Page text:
Another tip regarding your labor setup and analysis is to consult with your accounting department to understand exactly how much profit and overhead your company must make per man hour; “revenue per man hour”. Knowing this amount and knowing your ‘production bandwidth’ – (which is the number of man hours your company actually has available to install systems throughout the year) gives you the ability to effectively analyze project hours.  We recommend using the D-Tools Gross profit report and a D-tools Project Hours by Phase report and divide the gross profit by the total man hours for a job. If this number exceeds the “revenue per man hour” required to cover your overhead and profit, you know that your job is making the money your company requires.  This also gives you the amount of project available to negotiate profitably with your customer.

Identify your company’s distinct product mix.
When building your D-Tools database it is very important to consider the distinct product mix your company focuses on.  It can be appealing to have a large, comprehensive database of products to select from, but through years of working with all types of integrators, we still find it best to have a defined, compact database of your core products.  Having a defined product list to build your database from makes an efficient process of configuring your data.  You know which items to download and you also have a list of vendors you need to contact for your current prices on those product lines.  Maintaining a smaller, defined product database is much easier to manage and maintain.  The quality of your database will be exponentially higher by taking this approach.  Additionally, other areas of your business will benefit from a core products approach.  Imagine the increased efficiency your installation and programming teams will achieve if they are consistently installing the same range of products.

Speakers should be priced as each.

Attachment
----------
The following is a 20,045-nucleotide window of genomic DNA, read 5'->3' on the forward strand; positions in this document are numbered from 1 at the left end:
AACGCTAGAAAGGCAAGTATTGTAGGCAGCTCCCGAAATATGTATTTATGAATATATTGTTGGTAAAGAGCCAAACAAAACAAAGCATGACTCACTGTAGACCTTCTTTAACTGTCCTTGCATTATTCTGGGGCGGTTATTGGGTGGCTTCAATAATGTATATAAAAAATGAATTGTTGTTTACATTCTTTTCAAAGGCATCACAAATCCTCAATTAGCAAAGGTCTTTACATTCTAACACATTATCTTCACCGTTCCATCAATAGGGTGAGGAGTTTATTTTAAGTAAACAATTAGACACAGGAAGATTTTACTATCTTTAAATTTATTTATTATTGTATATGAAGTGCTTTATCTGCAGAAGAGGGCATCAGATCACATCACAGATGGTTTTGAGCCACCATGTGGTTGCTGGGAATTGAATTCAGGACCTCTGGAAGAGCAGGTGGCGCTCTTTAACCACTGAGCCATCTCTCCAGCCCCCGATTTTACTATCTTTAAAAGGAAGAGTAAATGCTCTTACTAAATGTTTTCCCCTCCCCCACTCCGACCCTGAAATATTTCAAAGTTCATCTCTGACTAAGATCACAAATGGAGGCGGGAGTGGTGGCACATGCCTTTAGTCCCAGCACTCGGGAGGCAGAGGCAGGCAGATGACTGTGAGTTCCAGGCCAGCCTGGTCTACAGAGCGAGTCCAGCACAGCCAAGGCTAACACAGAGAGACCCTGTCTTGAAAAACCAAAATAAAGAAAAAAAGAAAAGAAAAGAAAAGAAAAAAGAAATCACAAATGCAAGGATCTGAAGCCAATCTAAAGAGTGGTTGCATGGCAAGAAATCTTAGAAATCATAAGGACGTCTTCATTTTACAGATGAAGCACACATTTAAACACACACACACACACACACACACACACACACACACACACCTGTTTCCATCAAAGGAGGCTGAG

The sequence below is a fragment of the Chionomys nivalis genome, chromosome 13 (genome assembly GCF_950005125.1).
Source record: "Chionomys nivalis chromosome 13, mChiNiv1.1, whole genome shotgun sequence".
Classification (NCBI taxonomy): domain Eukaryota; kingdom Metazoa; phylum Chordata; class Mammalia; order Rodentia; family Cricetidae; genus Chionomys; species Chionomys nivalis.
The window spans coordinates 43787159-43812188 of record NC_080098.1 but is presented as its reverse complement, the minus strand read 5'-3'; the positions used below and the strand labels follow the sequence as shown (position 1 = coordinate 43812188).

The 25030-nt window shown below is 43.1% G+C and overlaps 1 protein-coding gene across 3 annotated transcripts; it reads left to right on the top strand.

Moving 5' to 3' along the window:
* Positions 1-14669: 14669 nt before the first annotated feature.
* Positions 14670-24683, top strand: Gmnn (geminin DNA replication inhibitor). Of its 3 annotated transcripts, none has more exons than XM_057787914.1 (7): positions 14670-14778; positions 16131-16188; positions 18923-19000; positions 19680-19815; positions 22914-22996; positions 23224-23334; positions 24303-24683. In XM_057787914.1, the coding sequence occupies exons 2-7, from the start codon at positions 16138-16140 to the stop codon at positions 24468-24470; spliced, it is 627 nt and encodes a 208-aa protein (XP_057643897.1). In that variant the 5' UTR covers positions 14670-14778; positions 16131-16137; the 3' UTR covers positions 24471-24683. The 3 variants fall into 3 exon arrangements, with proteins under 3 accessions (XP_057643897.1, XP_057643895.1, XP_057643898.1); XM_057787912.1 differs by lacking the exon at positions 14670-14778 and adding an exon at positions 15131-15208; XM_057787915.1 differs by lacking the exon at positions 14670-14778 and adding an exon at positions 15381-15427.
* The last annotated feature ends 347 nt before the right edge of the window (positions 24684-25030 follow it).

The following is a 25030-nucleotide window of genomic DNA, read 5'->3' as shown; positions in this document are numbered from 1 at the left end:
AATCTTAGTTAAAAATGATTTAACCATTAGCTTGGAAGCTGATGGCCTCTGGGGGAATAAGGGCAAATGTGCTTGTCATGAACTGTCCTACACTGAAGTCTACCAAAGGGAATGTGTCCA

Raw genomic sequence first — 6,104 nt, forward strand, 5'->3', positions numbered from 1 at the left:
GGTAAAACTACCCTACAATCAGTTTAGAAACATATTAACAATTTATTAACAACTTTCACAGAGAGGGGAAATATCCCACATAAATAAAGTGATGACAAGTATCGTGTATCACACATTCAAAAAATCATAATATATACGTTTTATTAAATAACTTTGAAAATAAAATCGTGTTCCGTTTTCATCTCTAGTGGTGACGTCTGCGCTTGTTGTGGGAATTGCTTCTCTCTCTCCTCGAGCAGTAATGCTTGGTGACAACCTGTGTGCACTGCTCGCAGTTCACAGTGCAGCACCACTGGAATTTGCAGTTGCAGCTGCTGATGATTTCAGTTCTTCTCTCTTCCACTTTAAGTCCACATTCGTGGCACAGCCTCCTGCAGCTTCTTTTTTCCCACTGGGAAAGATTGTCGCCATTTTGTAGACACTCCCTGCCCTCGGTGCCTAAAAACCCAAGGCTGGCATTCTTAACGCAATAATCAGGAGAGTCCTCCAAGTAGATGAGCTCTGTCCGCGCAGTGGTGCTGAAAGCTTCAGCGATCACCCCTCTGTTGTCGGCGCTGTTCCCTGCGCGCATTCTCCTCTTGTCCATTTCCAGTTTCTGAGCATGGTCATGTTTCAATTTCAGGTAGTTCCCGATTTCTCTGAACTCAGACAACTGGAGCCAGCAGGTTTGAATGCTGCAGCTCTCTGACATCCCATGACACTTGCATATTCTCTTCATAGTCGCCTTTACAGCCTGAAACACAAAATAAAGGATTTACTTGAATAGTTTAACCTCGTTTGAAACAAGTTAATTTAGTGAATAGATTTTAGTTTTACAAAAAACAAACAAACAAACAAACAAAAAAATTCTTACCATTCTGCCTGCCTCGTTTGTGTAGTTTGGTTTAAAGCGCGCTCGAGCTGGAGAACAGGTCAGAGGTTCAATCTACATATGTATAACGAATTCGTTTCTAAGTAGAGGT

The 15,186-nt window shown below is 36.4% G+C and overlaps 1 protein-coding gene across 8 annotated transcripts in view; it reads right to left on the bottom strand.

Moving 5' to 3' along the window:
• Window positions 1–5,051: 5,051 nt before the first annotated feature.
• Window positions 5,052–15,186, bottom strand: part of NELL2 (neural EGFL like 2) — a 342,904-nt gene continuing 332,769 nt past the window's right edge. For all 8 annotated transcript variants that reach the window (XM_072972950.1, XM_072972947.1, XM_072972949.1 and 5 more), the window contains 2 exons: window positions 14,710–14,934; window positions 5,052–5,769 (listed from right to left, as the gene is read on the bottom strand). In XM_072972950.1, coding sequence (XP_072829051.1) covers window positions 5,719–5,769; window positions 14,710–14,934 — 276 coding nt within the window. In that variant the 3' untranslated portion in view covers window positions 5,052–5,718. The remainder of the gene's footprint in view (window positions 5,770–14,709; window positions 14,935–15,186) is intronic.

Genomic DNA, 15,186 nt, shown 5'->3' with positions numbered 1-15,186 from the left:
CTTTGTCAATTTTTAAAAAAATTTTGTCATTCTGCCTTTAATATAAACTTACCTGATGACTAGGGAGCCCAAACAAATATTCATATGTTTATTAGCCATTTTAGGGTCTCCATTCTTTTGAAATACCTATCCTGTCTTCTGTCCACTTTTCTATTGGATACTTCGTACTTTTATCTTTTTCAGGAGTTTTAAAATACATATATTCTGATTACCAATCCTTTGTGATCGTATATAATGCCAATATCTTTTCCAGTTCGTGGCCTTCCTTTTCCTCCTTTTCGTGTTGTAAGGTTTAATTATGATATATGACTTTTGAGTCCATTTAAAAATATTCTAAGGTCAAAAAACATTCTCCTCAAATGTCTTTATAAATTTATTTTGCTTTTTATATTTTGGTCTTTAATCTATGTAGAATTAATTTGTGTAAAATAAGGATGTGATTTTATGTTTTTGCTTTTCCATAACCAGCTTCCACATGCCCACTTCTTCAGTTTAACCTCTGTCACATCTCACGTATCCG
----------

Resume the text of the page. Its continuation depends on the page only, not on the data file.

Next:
When setting the prices of speakers in your database it is important to have them priced as individual speakers.  Although most speaker manufacturers price many of their products in pairs, when using D-Tools it is important to have them priced individually.  The main reason for this relates to using the Visio portion of D-Tools.  When you are graphically representing a speaker on the drawing, that speaker shape represents 1 speaker (and 1 item in your project Data Matrix).  In order to have both speakers show up on the drawing you need to have a separate data matrix line for each speaker.

Rough-in wire items need to be priced at per foot pricing.
Rough-in cabling in D-Tools has some unique qualities that make it behave differently in your D-Tools file.  If an item is in the “Wire and Cable” category and is assigned to the “Rough-in” phase it’s pricing (for both equipment and labor totals) will be calculated per foot.  When adding a rough-in wire to the project file you will be prompted to specify a wire length.  This wire length is used to calculate the price of the wire as well as the labor cost for its install.  Due to this fact you need to make sure that the price of the cable is priced by the foot and that the labor is also priced by the foot.  For example:

Rough Wire Price per foot = (Price Per Spool ÷ # Feet included in spool)
·         So…If you buy your cable in a 500 foot spool for $125, your per foot price = $125 ÷ 500 or $0.25 per foot.

Rough Wire Labor per foot = # Hours ÷ # Feet in time period
·         If your installer can pull 1000 feet of cable in 8 hours, your labor rate = 8 ÷ 1000 = .008 per foot

Use Accessories!